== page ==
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CISV's Educational Methodology and Approach

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by

Mark Porter

on 31 October 2011

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Transcript of CISV's Educational Methodology and Approach

Active Global Citizenship for CISV Peace Education Learning By Doing ASK DO a concrete action or have a “hands on” experience. GENERALIZE about what you have learned and how it can be applied in a different context. REFLECT about what you have done and name what you have learned. APPLY what you have learned... Learning by doing is a continual process. It can begin with any of the four steps. Just make sure you plan to do them all! "Learning by Doing" helps us to apply our ASK and experiences with THEMES to all areas of our lives, both inside and outside of CISV. Every CISV activity should have moments where you... Attitudes - how we think and behave:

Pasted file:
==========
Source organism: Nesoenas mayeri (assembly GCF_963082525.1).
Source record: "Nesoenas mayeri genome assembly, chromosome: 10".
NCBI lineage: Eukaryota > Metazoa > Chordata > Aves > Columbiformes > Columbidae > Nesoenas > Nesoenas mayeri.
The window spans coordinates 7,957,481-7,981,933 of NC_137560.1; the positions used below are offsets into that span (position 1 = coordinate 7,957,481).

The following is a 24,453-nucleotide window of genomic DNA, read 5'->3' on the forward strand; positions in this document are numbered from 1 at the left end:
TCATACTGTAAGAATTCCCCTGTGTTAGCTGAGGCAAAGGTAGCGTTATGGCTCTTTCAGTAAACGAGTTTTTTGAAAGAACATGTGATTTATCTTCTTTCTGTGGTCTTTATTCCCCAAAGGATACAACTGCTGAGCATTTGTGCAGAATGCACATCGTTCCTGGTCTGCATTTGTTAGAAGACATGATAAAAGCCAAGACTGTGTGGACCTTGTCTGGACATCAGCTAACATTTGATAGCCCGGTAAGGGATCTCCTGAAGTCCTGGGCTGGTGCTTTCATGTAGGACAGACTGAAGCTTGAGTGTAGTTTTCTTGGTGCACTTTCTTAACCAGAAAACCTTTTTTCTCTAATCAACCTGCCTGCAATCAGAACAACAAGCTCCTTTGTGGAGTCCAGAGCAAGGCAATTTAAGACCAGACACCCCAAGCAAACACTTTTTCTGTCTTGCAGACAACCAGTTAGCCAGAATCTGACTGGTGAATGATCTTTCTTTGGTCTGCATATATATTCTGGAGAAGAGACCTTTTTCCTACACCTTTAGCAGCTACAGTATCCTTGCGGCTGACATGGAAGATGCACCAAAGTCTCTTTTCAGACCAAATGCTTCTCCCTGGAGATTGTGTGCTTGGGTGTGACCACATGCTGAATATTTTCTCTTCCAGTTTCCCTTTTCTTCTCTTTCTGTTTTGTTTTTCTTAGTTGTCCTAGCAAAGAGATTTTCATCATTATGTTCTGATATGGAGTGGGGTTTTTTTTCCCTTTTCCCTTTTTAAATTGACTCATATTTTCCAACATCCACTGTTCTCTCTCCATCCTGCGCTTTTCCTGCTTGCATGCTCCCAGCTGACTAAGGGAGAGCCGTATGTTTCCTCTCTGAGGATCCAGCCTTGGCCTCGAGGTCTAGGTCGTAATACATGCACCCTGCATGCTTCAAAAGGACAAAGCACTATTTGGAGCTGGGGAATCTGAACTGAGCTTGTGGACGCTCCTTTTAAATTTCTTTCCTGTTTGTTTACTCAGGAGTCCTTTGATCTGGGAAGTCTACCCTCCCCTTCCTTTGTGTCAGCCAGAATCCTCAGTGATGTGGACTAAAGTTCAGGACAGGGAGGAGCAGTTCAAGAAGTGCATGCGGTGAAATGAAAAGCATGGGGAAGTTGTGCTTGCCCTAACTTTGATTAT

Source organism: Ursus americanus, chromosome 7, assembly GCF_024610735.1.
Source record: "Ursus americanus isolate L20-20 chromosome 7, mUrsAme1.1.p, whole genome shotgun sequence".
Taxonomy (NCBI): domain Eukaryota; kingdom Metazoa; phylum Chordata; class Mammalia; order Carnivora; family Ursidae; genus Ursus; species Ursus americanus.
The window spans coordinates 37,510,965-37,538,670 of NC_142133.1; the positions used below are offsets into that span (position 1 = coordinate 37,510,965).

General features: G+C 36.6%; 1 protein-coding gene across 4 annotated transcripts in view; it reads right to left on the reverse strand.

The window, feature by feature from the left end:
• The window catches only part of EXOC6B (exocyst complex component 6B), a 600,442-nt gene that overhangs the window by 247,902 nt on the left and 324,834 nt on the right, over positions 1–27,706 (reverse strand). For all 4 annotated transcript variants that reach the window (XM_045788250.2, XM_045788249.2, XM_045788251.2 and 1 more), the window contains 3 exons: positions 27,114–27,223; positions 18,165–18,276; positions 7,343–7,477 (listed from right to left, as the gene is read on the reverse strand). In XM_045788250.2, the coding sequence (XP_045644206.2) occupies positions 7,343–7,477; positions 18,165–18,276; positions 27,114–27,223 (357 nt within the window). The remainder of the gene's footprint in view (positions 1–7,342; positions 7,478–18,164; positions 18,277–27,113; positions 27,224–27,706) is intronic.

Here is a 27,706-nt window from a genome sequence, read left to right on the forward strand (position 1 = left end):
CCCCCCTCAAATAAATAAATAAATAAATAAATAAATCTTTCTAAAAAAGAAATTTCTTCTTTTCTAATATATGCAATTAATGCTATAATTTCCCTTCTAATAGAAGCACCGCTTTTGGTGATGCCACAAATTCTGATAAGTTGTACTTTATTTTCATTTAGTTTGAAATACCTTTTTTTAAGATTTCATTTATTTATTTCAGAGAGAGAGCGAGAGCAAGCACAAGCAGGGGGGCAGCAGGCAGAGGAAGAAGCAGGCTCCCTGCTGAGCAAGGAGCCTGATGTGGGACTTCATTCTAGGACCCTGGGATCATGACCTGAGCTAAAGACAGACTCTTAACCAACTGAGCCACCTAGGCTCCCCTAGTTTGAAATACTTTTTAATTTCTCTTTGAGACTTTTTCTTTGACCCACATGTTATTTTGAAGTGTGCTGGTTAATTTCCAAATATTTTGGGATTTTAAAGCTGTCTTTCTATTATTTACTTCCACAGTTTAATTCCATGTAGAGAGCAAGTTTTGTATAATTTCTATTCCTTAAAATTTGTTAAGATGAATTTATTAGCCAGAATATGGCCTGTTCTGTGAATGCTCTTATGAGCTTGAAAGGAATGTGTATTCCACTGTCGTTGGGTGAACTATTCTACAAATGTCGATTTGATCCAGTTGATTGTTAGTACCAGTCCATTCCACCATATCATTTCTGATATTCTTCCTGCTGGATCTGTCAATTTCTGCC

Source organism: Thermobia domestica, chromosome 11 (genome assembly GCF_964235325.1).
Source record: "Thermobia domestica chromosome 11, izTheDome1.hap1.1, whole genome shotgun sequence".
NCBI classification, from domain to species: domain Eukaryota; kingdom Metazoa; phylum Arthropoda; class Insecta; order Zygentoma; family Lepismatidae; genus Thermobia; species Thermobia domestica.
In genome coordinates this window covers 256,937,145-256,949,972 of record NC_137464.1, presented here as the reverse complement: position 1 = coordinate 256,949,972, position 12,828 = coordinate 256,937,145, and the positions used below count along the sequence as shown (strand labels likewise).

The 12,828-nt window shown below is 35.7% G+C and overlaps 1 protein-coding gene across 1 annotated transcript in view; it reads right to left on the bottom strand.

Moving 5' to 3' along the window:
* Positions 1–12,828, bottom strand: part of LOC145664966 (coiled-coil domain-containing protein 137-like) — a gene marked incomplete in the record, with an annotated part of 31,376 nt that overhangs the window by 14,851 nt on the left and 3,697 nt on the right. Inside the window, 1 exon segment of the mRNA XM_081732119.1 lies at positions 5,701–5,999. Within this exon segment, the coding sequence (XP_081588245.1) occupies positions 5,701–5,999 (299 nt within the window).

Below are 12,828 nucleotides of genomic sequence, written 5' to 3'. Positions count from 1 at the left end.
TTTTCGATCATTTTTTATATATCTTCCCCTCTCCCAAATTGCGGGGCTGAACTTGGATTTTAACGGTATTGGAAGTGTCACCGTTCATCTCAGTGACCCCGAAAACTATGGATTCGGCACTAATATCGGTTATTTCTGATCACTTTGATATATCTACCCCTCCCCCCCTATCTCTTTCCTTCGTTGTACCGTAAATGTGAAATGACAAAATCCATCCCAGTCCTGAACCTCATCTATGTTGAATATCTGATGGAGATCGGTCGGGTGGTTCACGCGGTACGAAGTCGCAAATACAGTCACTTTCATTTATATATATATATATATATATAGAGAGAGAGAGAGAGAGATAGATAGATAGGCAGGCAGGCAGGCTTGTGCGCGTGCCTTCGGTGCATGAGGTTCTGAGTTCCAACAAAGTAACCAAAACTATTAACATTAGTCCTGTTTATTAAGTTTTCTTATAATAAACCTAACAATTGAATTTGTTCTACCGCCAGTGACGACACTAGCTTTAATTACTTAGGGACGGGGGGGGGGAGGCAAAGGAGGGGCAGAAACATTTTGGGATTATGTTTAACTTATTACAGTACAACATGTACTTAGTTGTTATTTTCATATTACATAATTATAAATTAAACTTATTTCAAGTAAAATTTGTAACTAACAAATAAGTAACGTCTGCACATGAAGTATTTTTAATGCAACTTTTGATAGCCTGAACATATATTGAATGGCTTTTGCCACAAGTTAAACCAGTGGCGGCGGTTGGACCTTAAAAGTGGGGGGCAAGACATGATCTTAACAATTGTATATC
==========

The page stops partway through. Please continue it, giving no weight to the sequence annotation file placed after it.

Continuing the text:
Being open minded
Behaving flexibly
Willingness to include people
Taking responsibility for our own actions and decisions Skills - our ability to/for:
Communicate
Leadership
Self-reflection
Creative problem solving Knowledge - information we gain about:
Population dynamics
Community concerns
Geographical facts
Environmental issues Every program and training in CISV has goals and indicators. Indicators are composed of Attitudes, Skills, and Knowledge (ASK). These ASK guide us on the way to meeting our bigger goals, and “indicate” what we need to be doing to stay on track to reach those goals. ASK help us to work on the THEMES of our educational experiences by giving us tools to overcome the challenges to peace that we face in our world. Interconnected Peace Education Tools Goal 2. Build an inclusive community through friendship
2a) Interact with peers from other countries
2b) Understand the importance of trust within friendship
2c) Understand the benefits of an inclusive community